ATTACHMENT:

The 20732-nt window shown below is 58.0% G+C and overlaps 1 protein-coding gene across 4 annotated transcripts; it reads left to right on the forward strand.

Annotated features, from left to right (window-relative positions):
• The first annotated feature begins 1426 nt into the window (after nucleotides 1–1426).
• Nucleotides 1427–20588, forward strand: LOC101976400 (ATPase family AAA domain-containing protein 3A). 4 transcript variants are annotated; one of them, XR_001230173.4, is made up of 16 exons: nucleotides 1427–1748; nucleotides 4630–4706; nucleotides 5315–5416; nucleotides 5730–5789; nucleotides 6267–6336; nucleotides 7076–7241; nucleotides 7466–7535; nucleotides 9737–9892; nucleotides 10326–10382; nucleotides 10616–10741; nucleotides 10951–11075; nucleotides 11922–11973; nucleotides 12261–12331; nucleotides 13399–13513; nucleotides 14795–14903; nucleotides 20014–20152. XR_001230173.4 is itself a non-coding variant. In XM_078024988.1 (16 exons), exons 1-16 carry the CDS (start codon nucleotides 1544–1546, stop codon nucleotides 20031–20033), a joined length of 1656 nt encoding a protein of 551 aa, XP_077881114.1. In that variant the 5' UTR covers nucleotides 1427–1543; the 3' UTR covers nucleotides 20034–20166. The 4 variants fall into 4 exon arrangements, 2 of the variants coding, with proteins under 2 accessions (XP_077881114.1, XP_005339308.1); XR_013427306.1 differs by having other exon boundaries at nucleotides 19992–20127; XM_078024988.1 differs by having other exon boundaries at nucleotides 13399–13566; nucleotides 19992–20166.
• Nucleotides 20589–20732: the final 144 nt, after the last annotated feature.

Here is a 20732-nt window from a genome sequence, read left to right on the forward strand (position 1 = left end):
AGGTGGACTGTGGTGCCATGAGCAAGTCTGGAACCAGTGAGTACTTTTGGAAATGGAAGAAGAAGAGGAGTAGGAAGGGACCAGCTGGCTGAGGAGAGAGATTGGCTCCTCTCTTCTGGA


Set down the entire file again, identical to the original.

The 20732-nt window shown below is 58.0% G+C and overlaps 1 protein-coding gene across 4 annotated transcripts; it reads left to right on the forward strand.

Annotated features, from left to right (window-relative positions):
• The first annotated feature begins 1426 nt into the window (after nucleotides 1–1426).
• Nucleotides 1427–20588, forward strand: LOC101976400 (ATPase family AAA domain-containing protein 3A). 4 transcript variants are annotated; one of them, XR_001230173.4, is made up of 16 exons: nucleotides 1427–1748; nucleotides 4630–4706; nucleotides 5315–5416; nucleotides 5730–5789; nucleotides 6267–6336; nucleotides 7076–7241; nucleotides 7466–7535; nucleotides 9737–9892; nucleotides 10326–10382; nucleotides 10616–10741; nucleotides 10951–11075; nucleotides 11922–11973; nucleotides 12261–12331; nucleotides 13399–13513; nucleotides 14795–14903; nucleotides 20014–20152. XR_001230173.4 is itself a non-coding variant. In XM_078024988.1 (16 exons), exons 1-16 carry the CDS (start codon nucleotides 1544–1546, stop codon nucleotides 20031–20033), a joined length of 1656 nt encoding a protein of 551 aa, XP_077881114.1. In that variant the 5' UTR covers nucleotides 1427–1543; the 3' UTR covers nucleotides 20034–20166. The 4 variants fall into 4 exon arrangements, 2 of the variants coding, with proteins under 2 accessions (XP_077881114.1, XP_005339308.1); XR_013427306.1 differs by having other exon boundaries at nucleotides 19992–20127; XM_078024988.1 differs by having other exon boundaries at nucleotides 13399–13566; nucleotides 19992–20166.
• Nucleotides 20589–20732: the final 144 nt, after the last annotated feature.

Here is a 20732-nt window from a genome sequence, read left to right on the forward strand (position 1 = left end):
AGGTGGACTGTGGTGCCATGAGCAAGTCTGGAACCAGTGAGTACTTTTGGAAATGGAAGAAGAAGAGGAGTAGGAAGGGACCAGCTGGCTGAGGAGAGAGATTGGCTCCTCTCTTCTGGA